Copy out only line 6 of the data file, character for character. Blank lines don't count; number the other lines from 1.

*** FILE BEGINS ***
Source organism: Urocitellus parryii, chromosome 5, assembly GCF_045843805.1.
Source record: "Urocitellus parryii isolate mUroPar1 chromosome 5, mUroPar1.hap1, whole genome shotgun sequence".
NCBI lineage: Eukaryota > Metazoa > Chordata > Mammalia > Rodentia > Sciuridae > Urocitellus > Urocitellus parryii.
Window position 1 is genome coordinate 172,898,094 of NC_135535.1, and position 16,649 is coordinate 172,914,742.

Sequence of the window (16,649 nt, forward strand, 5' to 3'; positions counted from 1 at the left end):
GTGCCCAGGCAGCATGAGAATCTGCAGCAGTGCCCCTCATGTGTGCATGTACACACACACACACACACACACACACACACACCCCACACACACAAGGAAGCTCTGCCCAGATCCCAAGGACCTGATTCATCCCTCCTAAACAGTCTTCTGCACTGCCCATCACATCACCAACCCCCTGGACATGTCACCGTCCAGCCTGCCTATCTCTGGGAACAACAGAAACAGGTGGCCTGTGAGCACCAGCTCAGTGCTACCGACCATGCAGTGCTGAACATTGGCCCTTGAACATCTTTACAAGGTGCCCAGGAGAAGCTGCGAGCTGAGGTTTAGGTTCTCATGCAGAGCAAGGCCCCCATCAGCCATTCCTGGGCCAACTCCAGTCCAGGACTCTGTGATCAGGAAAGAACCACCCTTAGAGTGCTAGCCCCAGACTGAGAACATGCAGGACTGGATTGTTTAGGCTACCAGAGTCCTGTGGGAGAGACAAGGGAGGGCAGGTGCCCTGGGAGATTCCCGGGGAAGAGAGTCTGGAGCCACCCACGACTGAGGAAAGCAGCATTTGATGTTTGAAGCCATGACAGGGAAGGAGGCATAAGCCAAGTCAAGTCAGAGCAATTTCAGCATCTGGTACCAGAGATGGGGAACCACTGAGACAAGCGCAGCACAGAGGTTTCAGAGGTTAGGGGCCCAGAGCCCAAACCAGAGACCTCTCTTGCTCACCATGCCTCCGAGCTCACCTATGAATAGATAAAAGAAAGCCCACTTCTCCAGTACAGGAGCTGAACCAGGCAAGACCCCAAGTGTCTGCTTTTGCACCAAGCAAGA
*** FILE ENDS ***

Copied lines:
GTGCCCAGGCAGCATGAGAATCTGCAGCAGTGCCCCTCATGTGTGCATGTACACACACACACACACACACACACACACACACCCCACACACACAAGGAAGCTCTGCCCAGATCCCAAGGACCTGATTCATCCCTCCTAAACAGTCTTCTGCACTGCCCATCACATCACCAACCCCCTGGACATGTCACCGTCCAGCCTGCCTATCTCTGGGAACAACAGAAACAGGTGGCCTGTGAGCACCAGCTCAGTGCTACCGACCATGCAGTGCTGAACATTGGCCCTTGAACATCTTTACAAGGTGCCCAGGAGAAGCTGCGAGCTGAGGTTTAGGTTCTCATGCAGAGCAAGGCCCCCATCAGCCATTCCTGGGCCAACTCCAGTCCAGGACTCTGTGATCAGGAAAGAACCACCCTTAGAGTGCTAGCCCCAGACTGAGAACATGCAGGACTGGATTGTTTAGGCTACCAGAGTCCTGTGGGAGAGACAAGGGAGGGCAGGTGCCCTGGGAGATTCCCGGGGAAGAGAGTCTGGAGCCACCCACGACTGAGGAAAGCAGCATTTGATGTTTGAAGCCATGACAGGGAAGGAGGCATAAGCCAAGTCAAGTCAGAGCAATTTCAGCATCTGGTACCAGAGATGGGGAACCACTGAGACAAGCGCAGCACAGAGGTTTCAGAGGTTAGGGGCCCAGAGCCCAAACCAGAGACCTCTCTTGCTCACCATGCCTCCGAGCTCACCTATGAATAGATAAAAGAAAGCCCACTTCTCCAGTACAGGAGCTGAACCAGGCAAGACCCCAAGTGTCTGCTTTTGCACCAAGCAAGA